AHA Calls for Changes in Hospital Cardiac-Arrest Care
Statement offers recommendations to improve survival (Mar. 11)
Policy and practice changes by health care institutions, providers, and others could greatly improve medical care and improve survival for people who have a sudden cardiac arrest in the hospital, according to an American Heart Association (AHA) consensus statement published in its journal, Circulation.
Each year, more than 200,000 adults and 6,000 children experience in-hospital cardiac arrests, and survival has remained essentially unchanged for decades, the statement says. According to the AHA, only 24% of in-hospital cardiac-arrest patients survive to hospital discharge.
A major obstacle to better care for in-hospital cardiac arrest is the inability to gather reliable data, said lead author Laurie Morrison, MD, MSc. “We must be able to count how many in-hospital cardiac arrests occur and report comparable outcomes across institutions — and apply the science to everyday care more quickly,” she said.
The statement’s key recommendations include:
- Establishing the competency of all hospital staff in recognizing a cardiac arrest, in performing chest compressions, and in using an automated external defibrillator (AED).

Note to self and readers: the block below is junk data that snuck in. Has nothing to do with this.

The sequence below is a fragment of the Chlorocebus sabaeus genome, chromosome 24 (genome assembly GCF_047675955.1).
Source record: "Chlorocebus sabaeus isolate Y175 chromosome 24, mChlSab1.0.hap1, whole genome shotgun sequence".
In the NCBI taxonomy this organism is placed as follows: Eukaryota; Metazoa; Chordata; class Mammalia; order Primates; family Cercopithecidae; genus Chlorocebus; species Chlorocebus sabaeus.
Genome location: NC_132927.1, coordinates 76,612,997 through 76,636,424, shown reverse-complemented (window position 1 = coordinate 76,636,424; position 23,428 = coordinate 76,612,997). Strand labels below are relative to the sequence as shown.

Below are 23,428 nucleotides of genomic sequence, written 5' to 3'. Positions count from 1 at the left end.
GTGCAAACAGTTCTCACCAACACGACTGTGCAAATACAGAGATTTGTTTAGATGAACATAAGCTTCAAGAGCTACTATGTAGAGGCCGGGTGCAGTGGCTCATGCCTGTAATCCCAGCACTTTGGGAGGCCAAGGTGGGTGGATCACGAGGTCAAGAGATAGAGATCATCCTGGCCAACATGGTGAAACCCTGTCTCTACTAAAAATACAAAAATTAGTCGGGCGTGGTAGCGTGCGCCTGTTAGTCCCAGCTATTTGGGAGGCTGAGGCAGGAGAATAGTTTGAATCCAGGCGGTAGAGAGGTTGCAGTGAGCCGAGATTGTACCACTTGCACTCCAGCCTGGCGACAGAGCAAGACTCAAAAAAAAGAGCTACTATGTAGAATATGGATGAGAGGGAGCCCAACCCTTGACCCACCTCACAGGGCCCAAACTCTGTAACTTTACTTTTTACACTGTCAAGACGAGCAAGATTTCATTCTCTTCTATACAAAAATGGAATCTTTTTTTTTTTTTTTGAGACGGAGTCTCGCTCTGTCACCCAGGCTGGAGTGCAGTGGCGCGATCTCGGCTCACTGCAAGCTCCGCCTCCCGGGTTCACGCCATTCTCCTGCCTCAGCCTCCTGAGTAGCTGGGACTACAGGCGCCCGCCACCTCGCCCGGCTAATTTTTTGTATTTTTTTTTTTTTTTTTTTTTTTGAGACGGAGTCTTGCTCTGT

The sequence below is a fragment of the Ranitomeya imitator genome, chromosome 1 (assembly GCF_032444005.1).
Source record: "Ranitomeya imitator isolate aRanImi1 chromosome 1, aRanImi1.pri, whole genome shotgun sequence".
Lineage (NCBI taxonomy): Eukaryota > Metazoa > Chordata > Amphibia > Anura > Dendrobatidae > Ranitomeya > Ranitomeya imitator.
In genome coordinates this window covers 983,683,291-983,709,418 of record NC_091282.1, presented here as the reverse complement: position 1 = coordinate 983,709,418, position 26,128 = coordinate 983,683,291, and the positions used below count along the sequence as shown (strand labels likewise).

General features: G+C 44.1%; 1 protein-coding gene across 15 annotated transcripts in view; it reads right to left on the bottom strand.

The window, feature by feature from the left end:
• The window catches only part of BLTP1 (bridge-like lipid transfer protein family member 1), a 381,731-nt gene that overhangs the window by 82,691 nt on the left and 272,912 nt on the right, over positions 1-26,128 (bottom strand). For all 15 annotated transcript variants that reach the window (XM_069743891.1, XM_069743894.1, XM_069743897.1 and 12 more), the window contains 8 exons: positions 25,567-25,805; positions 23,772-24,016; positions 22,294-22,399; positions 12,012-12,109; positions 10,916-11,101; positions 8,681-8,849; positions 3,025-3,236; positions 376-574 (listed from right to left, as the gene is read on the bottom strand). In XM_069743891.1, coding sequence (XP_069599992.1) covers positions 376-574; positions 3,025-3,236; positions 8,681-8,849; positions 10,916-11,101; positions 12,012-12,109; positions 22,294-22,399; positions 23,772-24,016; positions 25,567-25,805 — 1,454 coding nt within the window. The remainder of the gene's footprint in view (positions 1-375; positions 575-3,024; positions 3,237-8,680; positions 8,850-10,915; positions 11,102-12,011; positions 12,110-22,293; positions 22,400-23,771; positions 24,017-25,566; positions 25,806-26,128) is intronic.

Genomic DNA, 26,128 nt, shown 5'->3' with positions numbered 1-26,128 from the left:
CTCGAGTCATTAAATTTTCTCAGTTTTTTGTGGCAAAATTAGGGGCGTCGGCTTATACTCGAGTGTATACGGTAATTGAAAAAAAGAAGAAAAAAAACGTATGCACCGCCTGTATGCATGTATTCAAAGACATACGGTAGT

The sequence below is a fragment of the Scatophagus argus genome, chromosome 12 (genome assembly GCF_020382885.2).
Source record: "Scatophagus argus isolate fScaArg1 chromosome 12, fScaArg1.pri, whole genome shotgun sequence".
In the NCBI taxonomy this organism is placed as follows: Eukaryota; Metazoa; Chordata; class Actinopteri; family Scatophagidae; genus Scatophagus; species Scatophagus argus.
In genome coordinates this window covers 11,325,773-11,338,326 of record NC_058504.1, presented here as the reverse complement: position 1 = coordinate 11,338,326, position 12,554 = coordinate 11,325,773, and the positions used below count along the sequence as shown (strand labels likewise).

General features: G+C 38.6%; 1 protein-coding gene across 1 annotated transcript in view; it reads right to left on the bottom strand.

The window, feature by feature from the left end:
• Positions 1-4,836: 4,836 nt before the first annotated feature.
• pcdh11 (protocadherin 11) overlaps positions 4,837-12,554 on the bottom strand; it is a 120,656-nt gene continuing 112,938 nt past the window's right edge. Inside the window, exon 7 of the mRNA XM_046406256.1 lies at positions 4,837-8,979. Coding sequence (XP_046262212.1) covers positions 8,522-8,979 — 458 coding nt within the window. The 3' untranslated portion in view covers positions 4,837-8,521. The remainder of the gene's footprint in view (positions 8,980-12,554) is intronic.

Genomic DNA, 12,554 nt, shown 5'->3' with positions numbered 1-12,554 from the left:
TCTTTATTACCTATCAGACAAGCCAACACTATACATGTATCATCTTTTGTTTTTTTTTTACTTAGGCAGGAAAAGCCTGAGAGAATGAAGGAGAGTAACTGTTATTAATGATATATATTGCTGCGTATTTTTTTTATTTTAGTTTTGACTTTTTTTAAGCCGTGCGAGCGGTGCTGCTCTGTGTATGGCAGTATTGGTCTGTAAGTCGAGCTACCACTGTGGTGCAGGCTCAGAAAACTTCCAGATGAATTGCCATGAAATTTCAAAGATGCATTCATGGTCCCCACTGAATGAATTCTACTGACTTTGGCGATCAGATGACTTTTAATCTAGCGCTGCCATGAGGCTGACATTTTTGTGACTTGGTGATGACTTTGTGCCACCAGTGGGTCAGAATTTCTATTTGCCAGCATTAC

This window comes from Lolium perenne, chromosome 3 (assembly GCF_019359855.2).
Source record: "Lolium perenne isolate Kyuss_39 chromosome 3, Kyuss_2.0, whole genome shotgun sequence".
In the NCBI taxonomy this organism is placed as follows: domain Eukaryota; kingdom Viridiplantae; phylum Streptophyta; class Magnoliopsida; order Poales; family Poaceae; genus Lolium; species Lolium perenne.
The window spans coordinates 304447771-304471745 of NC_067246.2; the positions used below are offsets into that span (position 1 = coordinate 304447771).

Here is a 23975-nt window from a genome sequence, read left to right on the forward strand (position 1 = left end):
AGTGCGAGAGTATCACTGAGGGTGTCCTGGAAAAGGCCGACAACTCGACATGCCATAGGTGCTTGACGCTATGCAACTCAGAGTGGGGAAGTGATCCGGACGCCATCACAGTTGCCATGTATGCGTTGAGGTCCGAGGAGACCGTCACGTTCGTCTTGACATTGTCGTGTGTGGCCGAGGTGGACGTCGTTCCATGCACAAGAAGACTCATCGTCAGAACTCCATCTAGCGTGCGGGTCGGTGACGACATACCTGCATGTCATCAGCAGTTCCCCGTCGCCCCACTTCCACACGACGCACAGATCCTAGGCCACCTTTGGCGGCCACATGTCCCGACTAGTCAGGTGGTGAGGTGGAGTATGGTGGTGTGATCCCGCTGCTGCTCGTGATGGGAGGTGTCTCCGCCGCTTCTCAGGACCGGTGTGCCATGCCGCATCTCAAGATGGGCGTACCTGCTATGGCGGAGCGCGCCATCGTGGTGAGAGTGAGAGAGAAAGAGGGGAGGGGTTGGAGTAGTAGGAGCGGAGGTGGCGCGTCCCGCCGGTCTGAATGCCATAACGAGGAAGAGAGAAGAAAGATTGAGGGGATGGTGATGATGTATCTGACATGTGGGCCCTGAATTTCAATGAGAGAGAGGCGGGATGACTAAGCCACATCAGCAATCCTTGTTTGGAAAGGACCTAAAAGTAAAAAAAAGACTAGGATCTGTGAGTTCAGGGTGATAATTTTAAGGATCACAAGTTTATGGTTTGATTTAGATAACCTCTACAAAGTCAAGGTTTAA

- Ensuring that best practices are used in all stages of care for cardiac arrest.
- Requiring that all in-hospital cardiac arrests be reported, with survival data, using consistent definitions across hospitals. Current definitions are not standardized, the authors said.
- Mandating that hospitals report rates per 1,000 admissions of do-not-attempt-to-resuscitate orders among patients before an arrest occurs. Variations in reporting and implementing these orders can dramatically skew data about patient outcomes.
- Modifying billing codes to allow the collection of more specific and accurate data for in-hospital cardiac arrest.
The authors also suggest separate guidelines for in-hospital versus out-of-hospital cardiac arrests.
Source: American Heart Association; March 11, 2013.